A Note on Herod

Elvira again :)

Though anyone interested in the potential relationship of Herod the Great to our dig site should first read the blog page dedicated to Omrit’s historical background, I thought I might append a few words on this king of New Testament notoriety. Whatever the evidence for the Massacre of the Innocents, it’s beyond doubt that Herod oversaw an unparalleled building program in his kingdom. This program likely included the putative Augusteum at Omrit and certainly included several of the locations the team visited on day trips this season. While I made mention in my last post of three Herodian building spots we toured, I neglected an exhibit we saw that has much to do with another of the king’s haunts, Herodium.

Entitled Herod the Great: The King’s Final Journey, the impressive show is on view at the Israel Museum in Jerusalem until January 4, 2014. The exhibit’s organizational principle is the funeral procession that would have taken the ruler from his deathbed in Jericho to his monumental tomb in 4 BCE. Just as this procession would have been an opportunity to commemorate Herod’s life and deeds, the show features mixed-media reconstructions of the architectural achievements through which the king made his mark on the Levantine landscape. And like the processional route itself, these reconstructions begin from a chamber of Herod’s palace at Jericho and end at his mausoleum, a tomb the late Prof. Ehud Netzer of the Hebrew University seems to have discovered at Herodium in 2007. Each display includes architectural fragments and other finds from the corresponding archaeological site, and this is especially true of the mausoleum, reconstructed from pieces of the original and complete with what are thought to be the sarcophagi of the king and his family.

The show has given new vigor to my continuing reflection on the motivation for Herod’s construction projects, first among them the Augusteum that may lie in ruins at Omrit. In underscoring the variety and scale of these projects, the displays make apparent that the ruler used architecture in a delicate, sophisticated process of statecraft. It’s therefore plausible that he erected an Augusteum at our site, where Temple I seems to have encased the structure and absorbed the cult activity of an earlier, locally important pagan shrine. The Augusteum at Omrit would not only have helped declare Herod’s loyalty to Rome and his embodiment of imperial authority in his kingdom, but would also have helped define this kingdom in more pluralistic terms, terms favorable to the region’s internal stability.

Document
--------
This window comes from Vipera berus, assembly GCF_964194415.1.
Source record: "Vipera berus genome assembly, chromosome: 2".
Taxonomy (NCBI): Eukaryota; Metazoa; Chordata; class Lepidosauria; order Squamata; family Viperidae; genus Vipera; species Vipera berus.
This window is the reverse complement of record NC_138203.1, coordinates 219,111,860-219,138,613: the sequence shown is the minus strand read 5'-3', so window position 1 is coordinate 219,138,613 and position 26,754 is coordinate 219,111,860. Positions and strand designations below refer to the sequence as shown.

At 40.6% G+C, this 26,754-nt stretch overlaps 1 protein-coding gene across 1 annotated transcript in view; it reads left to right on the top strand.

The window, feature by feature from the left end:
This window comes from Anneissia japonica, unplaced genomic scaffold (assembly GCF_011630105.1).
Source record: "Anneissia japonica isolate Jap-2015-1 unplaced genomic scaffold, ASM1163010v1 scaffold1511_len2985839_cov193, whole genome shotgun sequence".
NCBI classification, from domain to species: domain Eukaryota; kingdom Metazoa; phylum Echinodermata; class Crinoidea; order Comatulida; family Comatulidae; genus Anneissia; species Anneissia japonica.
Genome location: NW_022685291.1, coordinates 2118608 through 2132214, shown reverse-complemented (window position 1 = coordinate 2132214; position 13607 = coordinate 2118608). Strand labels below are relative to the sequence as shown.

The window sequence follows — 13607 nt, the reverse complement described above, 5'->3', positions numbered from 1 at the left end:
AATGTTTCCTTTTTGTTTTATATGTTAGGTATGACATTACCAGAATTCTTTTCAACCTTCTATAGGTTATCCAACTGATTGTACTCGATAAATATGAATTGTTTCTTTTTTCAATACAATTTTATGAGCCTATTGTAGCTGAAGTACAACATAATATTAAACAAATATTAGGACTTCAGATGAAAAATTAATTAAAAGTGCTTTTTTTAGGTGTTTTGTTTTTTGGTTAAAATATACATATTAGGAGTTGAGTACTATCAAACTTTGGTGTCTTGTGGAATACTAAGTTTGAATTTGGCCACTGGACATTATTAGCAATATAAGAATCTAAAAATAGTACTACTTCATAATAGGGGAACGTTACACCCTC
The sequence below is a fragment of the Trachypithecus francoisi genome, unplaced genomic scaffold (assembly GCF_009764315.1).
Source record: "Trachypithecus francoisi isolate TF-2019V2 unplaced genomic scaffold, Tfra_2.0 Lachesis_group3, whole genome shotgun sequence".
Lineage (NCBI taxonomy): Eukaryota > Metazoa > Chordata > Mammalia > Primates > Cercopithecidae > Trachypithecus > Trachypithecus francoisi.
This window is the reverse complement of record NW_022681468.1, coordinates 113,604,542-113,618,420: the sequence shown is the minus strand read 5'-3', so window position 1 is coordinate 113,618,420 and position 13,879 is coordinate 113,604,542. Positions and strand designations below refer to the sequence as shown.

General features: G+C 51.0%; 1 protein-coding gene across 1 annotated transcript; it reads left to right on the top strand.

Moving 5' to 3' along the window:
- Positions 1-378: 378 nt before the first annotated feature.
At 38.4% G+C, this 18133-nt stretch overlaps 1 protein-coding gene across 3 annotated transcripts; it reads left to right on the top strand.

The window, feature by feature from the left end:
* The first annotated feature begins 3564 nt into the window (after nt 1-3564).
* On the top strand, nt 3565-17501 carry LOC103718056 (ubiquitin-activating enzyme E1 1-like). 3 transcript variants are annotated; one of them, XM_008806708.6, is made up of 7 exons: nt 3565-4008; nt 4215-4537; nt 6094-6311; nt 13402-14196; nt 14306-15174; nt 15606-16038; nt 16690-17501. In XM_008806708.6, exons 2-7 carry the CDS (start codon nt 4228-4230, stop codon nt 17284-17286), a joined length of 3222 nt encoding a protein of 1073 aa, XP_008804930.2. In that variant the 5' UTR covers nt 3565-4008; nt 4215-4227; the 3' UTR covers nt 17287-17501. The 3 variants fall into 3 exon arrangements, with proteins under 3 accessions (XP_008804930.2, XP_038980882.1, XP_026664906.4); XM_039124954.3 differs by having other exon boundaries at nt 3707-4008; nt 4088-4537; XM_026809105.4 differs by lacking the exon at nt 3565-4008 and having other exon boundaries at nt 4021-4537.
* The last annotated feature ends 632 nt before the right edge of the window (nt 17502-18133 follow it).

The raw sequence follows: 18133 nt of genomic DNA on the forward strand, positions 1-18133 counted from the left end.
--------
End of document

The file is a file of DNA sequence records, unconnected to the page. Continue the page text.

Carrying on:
For more information on Herod the Great: The King’s Final Journey, check out the Israel Museum’s website at  http://www.english.imjnet.org.il.

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Another Day, Another Lesson

Elvira here. We recent graduates lost access to the Williams network in late June! Many thanks to Lydia for helping me circumvent the problem.

“Please don’t write that in your field notebook,” said Mike, one of the directors of the excavation, to my square supervisor Edward three weeks ago with casual aplomb. My square-mates and I had joined the rest of the team a few minutes earlier to begin a mid-season tour of the open digging areas on site, and Edward had just indicated what he and I were certain to be the curved wall in our square. Unbeknownst to the two of us, Mike hadn’t yet been consulted for his opinion on the relationship of this wall to the one we believed was its continuation in the square immediately south of ours. This director thought instead that our wall is positioned at a wide angle to the other and may be unrelated to it. He in any case invited us to exercise more caution before drawing a conclusion like the one Edward had shared.

How appropriate that, not long after posting about the benefit and even the necessity of desire to archaeology, I’d receive a striking reminder of the risk this feeling likewise carries. Mike highlighted not only the possibility that my square’s wall doesn’t join nearby features to form a monumental structure, but also the possibility that the wall’s very curvature is an illusion. Though I’d come to think of this curvature as self-evident, the blocks that would be most necessary to the curve’s articulation are in fact missing.

My little anecdote does something other than remind me, too. It illustrates the reality of what I described in my last post as the due rigor of good archeological inquiry. The engaged form of disagreement I witnessed among my directors is a messy, but integral part of this reality, a part often misrepresented in the scholarly literature where archaeological research is published. In this literature, the arguments of scholars with whom an author disagrees tend to be presented as mere foils for his conclusions rather than as shapers of the thinking that led to those conclusions.

For a student like me, whose basic form of intellectual engagement during the school year is the reading and discussion of precisely such writing, it’s been an immense pleasure to participate in something both as mentally absorbing and as experientially vivid as the dig at Omrit. It’s been no less of a pleasure to contextualize my work on the dig with visits to additional centers of historical significance around Israel. Below is a (mostly lighthearted) selection of photos from the team’s excursions during the last ten days of the season: the Biblical city of Hazor, the largest archaeological site in northern Israel, on June 23; the Herodian harbor and civic complex at Caesarea Maritima on June 24; the fortress and palace at Masada, also Herodian, on June 29; and Jerusalem on June 30. I’m deeply grateful to all the students, teachers, and others who made my time in this country unforgettable not once, but twice.